A sudden thought came to me yesterday as I was putting together our buying guide to promotional calendars for the InkHead Knowledge Base: the way we reckon the year makes no sense. I’ve already mentioned here how odd it is that kids now have to spend the entire month of August in school, but it runs much deeper than that. Consider that it’s now September, but it’s still summer until the 20th. Or that we sing the songs “Winter Wonderland” and “Jingle Bells” — songs which actually have nothing to do with Christmas — until December 25th, only three days into winter, and then stop. It’s clear that something is very wrong with our notion of the seasons.
Granted, the seasons as we know them are based around the Earth’s trip around the sun, with the solstices falling on the days when the Earth is at apogee and perigee. Our months are figured by the phases of the moon (hence the word “month”). There are other factors at work as well: cultivation and harvesting cycles, holy days established by the various Churches in power over the centuries, the ancient Romans tweaking their very sensible 10-month year by voting Julius Caesar and Augustus Caesar to godhood and then creating July and August for them.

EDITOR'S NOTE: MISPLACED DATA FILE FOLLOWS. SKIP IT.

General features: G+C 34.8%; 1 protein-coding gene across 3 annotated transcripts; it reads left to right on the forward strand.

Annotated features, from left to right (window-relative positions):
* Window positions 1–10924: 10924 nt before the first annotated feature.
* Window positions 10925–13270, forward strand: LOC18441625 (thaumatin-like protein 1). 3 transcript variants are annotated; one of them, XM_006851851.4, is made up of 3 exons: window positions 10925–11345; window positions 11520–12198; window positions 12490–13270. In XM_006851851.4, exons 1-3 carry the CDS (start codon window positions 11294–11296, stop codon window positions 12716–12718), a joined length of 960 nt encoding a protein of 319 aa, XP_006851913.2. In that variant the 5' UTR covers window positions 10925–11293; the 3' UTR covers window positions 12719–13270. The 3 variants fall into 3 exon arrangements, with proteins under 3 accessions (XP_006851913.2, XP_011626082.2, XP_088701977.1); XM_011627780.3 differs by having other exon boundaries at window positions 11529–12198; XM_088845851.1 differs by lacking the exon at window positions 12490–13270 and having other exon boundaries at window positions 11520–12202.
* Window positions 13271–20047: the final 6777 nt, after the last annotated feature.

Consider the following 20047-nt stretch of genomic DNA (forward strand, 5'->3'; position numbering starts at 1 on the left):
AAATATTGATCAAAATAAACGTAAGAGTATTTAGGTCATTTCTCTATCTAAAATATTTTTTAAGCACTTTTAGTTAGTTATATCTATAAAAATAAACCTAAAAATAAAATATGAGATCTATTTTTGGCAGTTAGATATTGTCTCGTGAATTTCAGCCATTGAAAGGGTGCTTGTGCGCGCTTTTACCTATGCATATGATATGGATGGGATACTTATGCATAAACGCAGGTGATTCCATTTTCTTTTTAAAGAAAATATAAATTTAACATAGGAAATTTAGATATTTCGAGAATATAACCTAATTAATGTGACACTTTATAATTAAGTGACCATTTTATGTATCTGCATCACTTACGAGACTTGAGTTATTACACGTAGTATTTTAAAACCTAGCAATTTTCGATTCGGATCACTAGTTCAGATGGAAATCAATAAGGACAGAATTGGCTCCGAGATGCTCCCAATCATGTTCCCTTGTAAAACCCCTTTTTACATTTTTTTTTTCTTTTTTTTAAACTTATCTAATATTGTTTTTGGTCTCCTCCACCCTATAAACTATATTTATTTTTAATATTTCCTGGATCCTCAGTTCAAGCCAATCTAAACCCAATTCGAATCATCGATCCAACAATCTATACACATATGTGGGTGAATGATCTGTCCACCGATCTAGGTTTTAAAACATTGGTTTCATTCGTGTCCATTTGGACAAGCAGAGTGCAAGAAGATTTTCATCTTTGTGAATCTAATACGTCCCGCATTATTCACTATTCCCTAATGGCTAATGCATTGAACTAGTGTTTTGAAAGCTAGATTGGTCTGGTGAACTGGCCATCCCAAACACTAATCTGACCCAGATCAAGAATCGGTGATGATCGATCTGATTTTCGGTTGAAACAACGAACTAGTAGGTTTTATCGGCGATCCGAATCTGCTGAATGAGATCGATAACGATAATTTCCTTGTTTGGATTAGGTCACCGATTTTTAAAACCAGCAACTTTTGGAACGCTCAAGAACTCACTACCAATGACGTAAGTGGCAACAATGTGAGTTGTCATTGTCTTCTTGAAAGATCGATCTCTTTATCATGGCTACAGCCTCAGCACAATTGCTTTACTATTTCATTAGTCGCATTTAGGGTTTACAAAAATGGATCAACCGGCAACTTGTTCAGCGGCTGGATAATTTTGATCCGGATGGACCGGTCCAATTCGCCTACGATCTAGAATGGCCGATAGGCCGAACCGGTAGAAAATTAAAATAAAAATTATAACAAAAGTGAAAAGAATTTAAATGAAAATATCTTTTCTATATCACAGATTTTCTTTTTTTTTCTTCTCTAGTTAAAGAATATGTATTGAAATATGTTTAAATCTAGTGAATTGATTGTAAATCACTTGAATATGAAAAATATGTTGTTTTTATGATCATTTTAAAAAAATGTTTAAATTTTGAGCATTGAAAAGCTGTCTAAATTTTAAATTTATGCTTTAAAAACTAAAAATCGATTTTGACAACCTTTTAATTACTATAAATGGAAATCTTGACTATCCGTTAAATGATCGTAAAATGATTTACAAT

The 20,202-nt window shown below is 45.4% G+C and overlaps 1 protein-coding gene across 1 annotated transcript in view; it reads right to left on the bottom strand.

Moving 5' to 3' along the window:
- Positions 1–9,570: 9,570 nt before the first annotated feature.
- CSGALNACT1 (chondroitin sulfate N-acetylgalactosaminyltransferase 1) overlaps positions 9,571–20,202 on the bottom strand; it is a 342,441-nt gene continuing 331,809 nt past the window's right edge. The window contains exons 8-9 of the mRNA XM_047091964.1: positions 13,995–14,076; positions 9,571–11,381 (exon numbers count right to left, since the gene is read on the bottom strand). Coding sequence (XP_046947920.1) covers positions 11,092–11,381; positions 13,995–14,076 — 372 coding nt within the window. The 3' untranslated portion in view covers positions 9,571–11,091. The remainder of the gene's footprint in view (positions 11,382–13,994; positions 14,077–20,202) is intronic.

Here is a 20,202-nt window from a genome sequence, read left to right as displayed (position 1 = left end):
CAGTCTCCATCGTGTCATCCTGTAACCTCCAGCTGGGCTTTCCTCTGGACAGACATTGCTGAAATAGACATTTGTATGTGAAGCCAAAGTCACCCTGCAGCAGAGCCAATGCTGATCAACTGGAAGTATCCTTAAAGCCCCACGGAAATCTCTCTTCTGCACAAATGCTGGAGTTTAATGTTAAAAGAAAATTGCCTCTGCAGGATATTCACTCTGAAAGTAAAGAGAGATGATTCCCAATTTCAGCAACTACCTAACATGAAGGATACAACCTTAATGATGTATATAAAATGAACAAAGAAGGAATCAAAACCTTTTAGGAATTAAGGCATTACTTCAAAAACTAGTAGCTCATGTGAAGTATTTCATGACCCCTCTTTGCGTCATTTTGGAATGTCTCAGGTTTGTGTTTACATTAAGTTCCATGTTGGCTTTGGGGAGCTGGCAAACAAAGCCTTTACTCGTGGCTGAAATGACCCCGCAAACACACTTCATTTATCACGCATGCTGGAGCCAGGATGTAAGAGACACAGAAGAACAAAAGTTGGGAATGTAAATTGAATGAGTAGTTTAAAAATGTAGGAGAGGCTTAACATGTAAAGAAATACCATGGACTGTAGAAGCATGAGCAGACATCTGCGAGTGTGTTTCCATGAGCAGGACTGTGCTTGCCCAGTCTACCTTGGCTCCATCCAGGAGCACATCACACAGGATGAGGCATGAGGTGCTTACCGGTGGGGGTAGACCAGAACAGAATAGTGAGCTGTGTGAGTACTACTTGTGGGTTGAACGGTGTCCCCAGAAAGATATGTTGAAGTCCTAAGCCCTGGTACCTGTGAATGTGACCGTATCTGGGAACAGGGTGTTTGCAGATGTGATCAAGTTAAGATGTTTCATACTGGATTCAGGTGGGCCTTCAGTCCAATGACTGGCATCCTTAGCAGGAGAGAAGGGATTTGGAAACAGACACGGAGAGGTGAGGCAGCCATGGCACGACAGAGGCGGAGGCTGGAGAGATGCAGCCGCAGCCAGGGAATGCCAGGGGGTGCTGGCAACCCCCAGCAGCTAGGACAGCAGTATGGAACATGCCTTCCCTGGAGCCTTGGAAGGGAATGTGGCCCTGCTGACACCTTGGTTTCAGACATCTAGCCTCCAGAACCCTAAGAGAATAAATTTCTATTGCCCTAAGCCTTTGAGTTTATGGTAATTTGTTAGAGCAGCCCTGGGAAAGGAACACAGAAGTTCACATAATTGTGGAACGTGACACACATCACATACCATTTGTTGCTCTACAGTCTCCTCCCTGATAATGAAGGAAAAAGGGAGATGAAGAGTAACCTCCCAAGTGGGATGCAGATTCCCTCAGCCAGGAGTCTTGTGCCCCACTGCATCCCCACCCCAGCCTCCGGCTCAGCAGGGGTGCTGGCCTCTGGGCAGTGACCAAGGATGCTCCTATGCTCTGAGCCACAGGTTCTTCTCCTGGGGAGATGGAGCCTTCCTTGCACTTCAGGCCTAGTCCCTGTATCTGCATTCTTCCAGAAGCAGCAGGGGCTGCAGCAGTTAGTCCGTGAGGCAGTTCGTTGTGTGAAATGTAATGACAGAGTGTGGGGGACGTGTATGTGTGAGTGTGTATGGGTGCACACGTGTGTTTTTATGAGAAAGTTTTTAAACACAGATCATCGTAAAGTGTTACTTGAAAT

But the fact is that most of us are not farmers, Popes, or ancient Romans, so the calendar should reflect the year as we experience it. I therefore propose the following arrangement of the seasons:
Spring will now begin on St. Patrick’s Day and end on Memorial Day. This way we make sure we are well into spring when Easter comes around and that our children stay in school for all of May and get out for all of June.
Summer will begin on Memorial Day and end on Labor Day. That’s how the motion-picture industry reckons summer, and who are we to argue with Hollywood?
Fall begins on Labor Day and ends on Thanksgiving. We start fall by thanking ourselves for working and end it by stuffing ourselves with the fruits (and potatoes and turkey and pies) of our labors.
Winter begins on Thanksgiving and ends on St. Patrick’s Day. Let’s face it, we start celebrating Christmas the day after Thanksgiving anyway, so we’re just being honest with ourselves. As for St. Patrick’s Day, many of us are going to feel like we died and came back the next morning, so we might as well just start a new season.
This weekend is Labor Day, and we’d like to remind you that we’re offering free UPS Ground shipping on all orders of $500 or more placed before the end of the day Monday. We would also like to wish you and yours a happy and safe Labor Day weekend AND A VERY HAPPY FALL!